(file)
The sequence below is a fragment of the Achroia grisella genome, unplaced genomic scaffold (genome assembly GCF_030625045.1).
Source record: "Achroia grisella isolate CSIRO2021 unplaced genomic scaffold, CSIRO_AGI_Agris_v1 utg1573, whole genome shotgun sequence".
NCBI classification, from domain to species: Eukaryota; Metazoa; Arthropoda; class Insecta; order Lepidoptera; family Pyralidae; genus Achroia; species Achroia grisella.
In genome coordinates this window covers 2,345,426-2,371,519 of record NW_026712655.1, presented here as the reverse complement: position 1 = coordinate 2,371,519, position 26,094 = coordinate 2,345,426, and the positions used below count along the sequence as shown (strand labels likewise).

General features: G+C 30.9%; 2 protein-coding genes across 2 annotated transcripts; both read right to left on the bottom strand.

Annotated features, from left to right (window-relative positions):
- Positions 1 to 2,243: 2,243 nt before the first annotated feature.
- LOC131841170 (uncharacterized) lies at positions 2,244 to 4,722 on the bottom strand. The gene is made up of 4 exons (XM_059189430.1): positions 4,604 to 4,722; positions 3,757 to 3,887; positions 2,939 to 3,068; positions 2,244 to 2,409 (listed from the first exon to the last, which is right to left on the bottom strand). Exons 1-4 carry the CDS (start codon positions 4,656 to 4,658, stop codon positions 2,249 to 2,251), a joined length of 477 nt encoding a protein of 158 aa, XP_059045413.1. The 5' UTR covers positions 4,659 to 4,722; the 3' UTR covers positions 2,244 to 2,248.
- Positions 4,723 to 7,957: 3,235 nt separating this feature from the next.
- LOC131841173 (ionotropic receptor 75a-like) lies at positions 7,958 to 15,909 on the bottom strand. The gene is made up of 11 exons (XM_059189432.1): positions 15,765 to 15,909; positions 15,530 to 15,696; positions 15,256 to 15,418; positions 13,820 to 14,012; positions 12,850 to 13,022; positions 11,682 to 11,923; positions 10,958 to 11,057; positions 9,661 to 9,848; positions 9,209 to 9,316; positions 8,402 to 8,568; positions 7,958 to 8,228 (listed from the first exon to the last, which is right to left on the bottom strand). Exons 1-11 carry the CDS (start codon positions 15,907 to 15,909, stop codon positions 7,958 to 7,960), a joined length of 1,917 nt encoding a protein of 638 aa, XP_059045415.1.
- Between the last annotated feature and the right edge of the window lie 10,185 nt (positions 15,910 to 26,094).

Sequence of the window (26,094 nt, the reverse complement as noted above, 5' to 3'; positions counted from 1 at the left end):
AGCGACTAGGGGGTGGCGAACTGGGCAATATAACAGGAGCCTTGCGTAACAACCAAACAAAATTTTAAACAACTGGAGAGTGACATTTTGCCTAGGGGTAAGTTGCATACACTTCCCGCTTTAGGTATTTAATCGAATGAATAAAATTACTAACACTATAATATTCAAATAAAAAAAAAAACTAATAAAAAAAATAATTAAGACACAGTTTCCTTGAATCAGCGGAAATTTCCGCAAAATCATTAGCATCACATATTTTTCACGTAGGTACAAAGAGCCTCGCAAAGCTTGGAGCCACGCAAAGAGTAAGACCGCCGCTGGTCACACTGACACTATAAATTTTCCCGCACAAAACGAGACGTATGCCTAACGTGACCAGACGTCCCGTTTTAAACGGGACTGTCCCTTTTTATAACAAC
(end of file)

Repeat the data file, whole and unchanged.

The sequence below is a fragment of the Achroia grisella genome, unplaced genomic scaffold (genome assembly GCF_030625045.1).
Source record: "Achroia grisella isolate CSIRO2021 unplaced genomic scaffold, CSIRO_AGI_Agris_v1 utg1573, whole genome shotgun sequence".
NCBI classification, from domain to species: Eukaryota; Metazoa; Arthropoda; class Insecta; order Lepidoptera; family Pyralidae; genus Achroia; species Achroia grisella.
In genome coordinates this window covers 2,345,426-2,371,519 of record NW_026712655.1, presented here as the reverse complement: position 1 = coordinate 2,371,519, position 26,094 = coordinate 2,345,426, and the positions used below count along the sequence as shown (strand labels likewise).

General features: G+C 30.9%; 2 protein-coding genes across 2 annotated transcripts; both read right to left on the bottom strand.

Annotated features, from left to right (window-relative positions):
- Positions 1 to 2,243: 2,243 nt before the first annotated feature.
- LOC131841170 (uncharacterized) lies at positions 2,244 to 4,722 on the bottom strand. The gene is made up of 4 exons (XM_059189430.1): positions 4,604 to 4,722; positions 3,757 to 3,887; positions 2,939 to 3,068; positions 2,244 to 2,409 (listed from the first exon to the last, which is right to left on the bottom strand). Exons 1-4 carry the CDS (start codon positions 4,656 to 4,658, stop codon positions 2,249 to 2,251), a joined length of 477 nt encoding a protein of 158 aa, XP_059045413.1. The 5' UTR covers positions 4,659 to 4,722; the 3' UTR covers positions 2,244 to 2,248.
- Positions 4,723 to 7,957: 3,235 nt separating this feature from the next.
- LOC131841173 (ionotropic receptor 75a-like) lies at positions 7,958 to 15,909 on the bottom strand. The gene is made up of 11 exons (XM_059189432.1): positions 15,765 to 15,909; positions 15,530 to 15,696; positions 15,256 to 15,418; positions 13,820 to 14,012; positions 12,850 to 13,022; positions 11,682 to 11,923; positions 10,958 to 11,057; positions 9,661 to 9,848; positions 9,209 to 9,316; positions 8,402 to 8,568; positions 7,958 to 8,228 (listed from the first exon to the last, which is right to left on the bottom strand). Exons 1-11 carry the CDS (start codon positions 15,907 to 15,909, stop codon positions 7,958 to 7,960), a joined length of 1,917 nt encoding a protein of 638 aa, XP_059045415.1.
- Between the last annotated feature and the right edge of the window lie 10,185 nt (positions 15,910 to 26,094).

Sequence of the window (26,094 nt, the reverse complement as noted above, 5' to 3'; positions counted from 1 at the left end):
AGCGACTAGGGGGTGGCGAACTGGGCAATATAACAGGAGCCTTGCGTAACAACCAAACAAAATTTTAAACAACTGGAGAGTGACATTTTGCCTAGGGGTAAGTTGCATACACTTCCCGCTTTAGGTATTTAATCGAATGAATAAAATTACTAACACTATAATATTCAAATAAAAAAAAAAACTAATAAAAAAAATAATTAAGACACAGTTTCCTTGAATCAGCGGAAATTTCCGCAAAATCATTAGCATCACATATTTTTCACGTAGGTACAAAGAGCCTCGCAAAGCTTGGAGCCACGCAAAGAGTAAGACCGCCGCTGGTCACACTGACACTATAAATTTTCCCGCACAAAACGAGACGTATGCCTAACGTGACCAGACGTCCCGTTTTAAACGGGACTGTCCCTTTTTATAACAAC